Hygge - The Nordic Way of Happiness Through Winter

Two mugs surrounded by a blanket by a fire

So the days are short and the night is cold.  How will you make it through?  Try the Danish tradition of Hygge!

Hygge, loosely translated as "cozy" and pronounced "hooga", is centered around the idea of including cozy things in day-to-day routines to create warmth, community, and intimacy. 

The word might originate from the word hug. Hug comes from the 1560s word hugge, which means "to embrace". The word hugge is of unknown origin but is normally associated with the Old Norse term, hygga, which means "to comfort", and comes from the word hugr, meaning "mood". Other versions of the word imply reflection, mindfulness, soulfulness and spirituality.  


How to Hygge (a few tips to get you going!)

1. Candles and Fireplaces - A flickering fire can instantly make any space feel intimate. If you don't have a fireplace in your home, create that warm and cozy vibe by arranging candles of different sizes and shapes into a cluster

2. Bring Nature In - Add some greenery to your home. Don't have a green thumb? Use natural materials like leather, stone, and wood to your space.

3. Dim the Lights - Overhead lights are often too bright to create a homey feeling, so turn off that light and rely on table lamps.

4. Simplify - Cozy spaces might be small, but that doesn't mean they're cluttered.  Before you add your hygge touches (candles, a throw, books), be sure to eliminate extra items that don't bring peace.

5. Find Something Soft - Texture is a big part of hygge. Surround yourself with items like knitted fleece throw blankets, fluffy pillows, shag rugs, and comfy furniture.

6. Remind Yourself of Stories - Hygge pushes back against consumerism. Instead of buying mass-produced items, decorate your home with furniture and accents that tell your story.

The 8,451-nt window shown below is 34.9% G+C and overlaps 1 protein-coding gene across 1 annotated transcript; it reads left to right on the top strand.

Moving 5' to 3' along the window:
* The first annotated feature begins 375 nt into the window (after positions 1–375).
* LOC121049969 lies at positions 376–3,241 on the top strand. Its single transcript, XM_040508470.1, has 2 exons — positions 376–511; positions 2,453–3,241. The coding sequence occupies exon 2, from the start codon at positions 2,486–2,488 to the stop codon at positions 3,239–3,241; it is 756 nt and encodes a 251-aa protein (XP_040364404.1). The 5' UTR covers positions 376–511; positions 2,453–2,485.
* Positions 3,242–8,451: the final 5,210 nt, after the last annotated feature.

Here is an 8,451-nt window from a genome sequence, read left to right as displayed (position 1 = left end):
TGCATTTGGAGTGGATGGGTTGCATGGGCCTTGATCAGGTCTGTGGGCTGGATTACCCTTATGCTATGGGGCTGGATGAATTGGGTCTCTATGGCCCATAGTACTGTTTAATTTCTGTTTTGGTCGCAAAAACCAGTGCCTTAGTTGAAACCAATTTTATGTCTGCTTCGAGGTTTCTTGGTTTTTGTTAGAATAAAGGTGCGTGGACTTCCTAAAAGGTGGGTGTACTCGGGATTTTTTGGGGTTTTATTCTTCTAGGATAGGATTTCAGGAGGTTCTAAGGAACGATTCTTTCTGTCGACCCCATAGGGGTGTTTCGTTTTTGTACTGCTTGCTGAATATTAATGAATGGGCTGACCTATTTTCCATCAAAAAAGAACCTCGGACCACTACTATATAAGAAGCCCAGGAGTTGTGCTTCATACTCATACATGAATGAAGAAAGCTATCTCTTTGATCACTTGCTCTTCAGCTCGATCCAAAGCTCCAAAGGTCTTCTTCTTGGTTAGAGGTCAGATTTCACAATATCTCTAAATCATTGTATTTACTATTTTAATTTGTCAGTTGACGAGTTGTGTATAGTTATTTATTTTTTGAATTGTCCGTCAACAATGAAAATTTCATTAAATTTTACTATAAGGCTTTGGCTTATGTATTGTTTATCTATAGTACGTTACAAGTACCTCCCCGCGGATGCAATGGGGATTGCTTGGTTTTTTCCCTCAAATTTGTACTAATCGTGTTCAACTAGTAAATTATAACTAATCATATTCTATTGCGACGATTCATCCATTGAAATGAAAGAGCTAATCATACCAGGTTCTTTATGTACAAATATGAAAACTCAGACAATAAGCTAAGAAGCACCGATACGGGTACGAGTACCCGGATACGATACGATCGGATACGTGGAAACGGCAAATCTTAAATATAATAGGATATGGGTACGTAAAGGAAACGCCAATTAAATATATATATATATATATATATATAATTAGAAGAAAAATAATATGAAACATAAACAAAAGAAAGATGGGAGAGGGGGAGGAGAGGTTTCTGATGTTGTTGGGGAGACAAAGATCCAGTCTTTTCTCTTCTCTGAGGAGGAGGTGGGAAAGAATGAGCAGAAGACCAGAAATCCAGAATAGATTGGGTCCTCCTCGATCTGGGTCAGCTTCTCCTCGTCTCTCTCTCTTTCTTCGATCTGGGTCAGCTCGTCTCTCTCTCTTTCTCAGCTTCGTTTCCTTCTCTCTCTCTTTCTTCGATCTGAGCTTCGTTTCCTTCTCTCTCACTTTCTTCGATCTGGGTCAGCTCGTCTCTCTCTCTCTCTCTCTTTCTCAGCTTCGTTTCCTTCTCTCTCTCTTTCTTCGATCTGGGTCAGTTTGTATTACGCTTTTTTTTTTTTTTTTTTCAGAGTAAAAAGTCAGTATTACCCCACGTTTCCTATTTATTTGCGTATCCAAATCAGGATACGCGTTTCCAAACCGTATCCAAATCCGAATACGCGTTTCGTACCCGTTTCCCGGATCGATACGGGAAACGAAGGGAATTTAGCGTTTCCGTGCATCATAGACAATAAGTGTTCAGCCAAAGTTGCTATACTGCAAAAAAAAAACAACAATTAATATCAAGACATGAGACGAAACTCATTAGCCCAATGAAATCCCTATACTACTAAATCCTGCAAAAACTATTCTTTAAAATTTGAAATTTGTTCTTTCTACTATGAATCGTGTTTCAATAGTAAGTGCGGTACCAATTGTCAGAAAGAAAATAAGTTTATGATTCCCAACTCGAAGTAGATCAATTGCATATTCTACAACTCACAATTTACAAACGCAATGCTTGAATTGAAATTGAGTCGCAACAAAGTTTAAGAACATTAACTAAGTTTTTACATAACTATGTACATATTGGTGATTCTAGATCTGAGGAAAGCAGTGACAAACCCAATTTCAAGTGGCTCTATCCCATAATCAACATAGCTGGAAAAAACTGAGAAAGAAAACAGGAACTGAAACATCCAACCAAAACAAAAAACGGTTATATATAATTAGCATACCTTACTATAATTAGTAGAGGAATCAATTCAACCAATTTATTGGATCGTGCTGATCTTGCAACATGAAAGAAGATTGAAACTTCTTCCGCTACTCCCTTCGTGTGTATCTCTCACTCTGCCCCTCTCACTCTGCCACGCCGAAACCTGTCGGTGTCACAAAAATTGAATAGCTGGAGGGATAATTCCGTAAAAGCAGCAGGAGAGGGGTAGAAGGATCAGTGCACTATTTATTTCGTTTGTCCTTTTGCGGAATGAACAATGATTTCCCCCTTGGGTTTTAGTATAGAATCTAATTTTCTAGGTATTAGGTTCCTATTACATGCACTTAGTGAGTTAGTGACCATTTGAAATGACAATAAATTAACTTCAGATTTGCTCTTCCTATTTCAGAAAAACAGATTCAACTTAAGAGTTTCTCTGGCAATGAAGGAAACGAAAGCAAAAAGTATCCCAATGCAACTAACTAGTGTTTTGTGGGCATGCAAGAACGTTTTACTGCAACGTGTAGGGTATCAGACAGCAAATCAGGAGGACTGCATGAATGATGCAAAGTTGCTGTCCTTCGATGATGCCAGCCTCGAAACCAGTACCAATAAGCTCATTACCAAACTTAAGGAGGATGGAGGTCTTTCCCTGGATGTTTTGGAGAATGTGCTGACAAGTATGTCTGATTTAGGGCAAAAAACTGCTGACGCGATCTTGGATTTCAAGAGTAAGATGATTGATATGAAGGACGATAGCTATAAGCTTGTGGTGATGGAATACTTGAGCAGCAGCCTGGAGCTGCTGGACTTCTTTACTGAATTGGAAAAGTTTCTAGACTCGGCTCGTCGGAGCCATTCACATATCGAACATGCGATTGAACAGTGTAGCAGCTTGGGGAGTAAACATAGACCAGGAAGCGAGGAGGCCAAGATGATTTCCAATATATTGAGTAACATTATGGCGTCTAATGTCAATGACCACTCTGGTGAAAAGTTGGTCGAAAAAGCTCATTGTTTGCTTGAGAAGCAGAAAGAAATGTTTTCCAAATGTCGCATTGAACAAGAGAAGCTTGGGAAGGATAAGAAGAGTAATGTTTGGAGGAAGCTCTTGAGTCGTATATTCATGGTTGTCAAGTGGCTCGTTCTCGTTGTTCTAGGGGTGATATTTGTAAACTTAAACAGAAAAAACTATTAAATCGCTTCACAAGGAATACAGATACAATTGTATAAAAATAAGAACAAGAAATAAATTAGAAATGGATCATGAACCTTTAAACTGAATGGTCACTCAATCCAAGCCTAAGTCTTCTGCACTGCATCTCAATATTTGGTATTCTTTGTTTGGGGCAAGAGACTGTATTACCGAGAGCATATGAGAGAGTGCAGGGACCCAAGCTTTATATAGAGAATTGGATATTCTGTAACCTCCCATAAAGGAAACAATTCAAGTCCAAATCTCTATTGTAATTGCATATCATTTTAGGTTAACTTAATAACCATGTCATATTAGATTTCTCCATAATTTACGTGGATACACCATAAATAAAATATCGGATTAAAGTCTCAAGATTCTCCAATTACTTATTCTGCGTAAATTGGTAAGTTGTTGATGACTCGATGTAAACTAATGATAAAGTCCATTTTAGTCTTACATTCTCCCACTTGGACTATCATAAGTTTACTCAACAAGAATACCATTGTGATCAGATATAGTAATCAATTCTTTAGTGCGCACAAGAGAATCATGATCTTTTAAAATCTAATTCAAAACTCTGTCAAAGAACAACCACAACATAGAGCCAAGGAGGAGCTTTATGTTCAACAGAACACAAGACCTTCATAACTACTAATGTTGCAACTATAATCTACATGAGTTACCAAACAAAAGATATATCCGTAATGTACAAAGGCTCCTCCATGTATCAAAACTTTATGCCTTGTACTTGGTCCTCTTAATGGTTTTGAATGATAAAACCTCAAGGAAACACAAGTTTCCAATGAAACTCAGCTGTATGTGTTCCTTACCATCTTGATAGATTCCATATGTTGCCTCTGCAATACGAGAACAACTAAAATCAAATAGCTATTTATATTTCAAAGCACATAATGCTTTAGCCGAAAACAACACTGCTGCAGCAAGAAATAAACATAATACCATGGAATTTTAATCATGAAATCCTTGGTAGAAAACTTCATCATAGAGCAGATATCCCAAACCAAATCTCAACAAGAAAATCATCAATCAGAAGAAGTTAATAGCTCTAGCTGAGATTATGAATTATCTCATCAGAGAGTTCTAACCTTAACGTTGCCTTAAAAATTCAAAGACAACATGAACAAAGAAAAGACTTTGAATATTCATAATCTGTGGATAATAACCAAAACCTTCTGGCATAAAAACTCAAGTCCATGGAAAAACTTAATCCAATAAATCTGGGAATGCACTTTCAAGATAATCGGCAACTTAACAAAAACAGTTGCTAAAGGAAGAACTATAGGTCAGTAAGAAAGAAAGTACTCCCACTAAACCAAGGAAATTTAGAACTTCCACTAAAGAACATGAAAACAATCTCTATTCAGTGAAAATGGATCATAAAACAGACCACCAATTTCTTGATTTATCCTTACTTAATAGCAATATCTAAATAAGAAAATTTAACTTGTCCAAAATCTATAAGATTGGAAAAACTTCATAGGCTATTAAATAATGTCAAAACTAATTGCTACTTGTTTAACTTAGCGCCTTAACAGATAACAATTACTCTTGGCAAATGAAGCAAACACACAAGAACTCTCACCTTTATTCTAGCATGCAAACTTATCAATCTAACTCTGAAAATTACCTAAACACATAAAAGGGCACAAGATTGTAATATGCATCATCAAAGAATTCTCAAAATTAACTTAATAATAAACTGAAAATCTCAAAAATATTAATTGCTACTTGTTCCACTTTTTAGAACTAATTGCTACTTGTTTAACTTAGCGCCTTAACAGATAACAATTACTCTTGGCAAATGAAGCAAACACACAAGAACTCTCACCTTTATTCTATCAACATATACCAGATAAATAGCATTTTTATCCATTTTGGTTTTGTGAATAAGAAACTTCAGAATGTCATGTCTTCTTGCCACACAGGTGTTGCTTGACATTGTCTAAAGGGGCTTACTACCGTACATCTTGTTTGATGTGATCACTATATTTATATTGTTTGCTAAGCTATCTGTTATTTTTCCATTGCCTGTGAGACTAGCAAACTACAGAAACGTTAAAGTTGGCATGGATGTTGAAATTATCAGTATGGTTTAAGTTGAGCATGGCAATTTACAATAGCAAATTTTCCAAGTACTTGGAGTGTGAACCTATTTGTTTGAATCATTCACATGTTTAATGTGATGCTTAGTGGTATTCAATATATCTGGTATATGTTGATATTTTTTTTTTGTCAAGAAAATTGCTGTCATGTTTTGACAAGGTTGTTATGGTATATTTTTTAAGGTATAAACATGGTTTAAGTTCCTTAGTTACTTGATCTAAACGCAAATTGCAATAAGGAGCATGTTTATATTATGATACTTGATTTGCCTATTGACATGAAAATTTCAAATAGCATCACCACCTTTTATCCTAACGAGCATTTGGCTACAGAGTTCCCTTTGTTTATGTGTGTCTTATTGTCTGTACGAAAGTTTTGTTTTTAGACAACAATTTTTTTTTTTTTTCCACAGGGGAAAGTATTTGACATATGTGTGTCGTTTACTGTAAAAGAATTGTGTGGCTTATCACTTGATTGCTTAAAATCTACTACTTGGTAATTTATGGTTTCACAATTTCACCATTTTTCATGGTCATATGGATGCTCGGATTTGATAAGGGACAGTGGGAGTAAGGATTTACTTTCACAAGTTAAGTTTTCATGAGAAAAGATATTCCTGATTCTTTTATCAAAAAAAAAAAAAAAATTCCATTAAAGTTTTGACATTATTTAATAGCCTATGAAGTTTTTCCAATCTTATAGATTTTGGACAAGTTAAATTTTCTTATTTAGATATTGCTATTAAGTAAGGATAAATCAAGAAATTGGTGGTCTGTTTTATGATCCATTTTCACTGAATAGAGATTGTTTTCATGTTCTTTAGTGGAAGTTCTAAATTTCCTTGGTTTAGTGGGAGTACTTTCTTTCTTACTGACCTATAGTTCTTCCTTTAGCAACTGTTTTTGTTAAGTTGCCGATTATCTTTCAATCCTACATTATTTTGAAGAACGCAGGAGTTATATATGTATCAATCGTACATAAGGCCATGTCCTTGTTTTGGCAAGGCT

7. Have a Hot Drink - Make up a tea kettle. Not a tea person? Cocoa or coffee will also do the trick.

8. Use the Good China - Spending quality time with family or friends, especially while sharing a great meal, is essential to the hygge philosophy.  Danes love a great wooden table and hand-crafted chairs, but the important part is spending mealtimes together.

9. Your Home is Your Spa - Give yourself permission to take a soothing bath.  Perhaps you could light a few candles and use essential oils and bath products with relaxing scents into your routine. Big, fluffy towels and a quality bathmat do wonders.


In Other Cultures

  • The Dutch word gezelligheid is a similar concept to hygge, implying comfort and cosiness, but more for a sociall context.
  • In German word Gemütlichkeit implies a state of warmth, friendliness and belonging.
  • The Norwegian adjective koselig is used to describe feelings of warmth, intimacy and togetherness.

  • The Swedish adjective mysig describes a pleasant and warm atmosphere of togetherness.

  • The Japanese adjective and verb mattari has a similar meaning to have a comfortable, calm and pleasant time with others, but also describes a similar state while alone.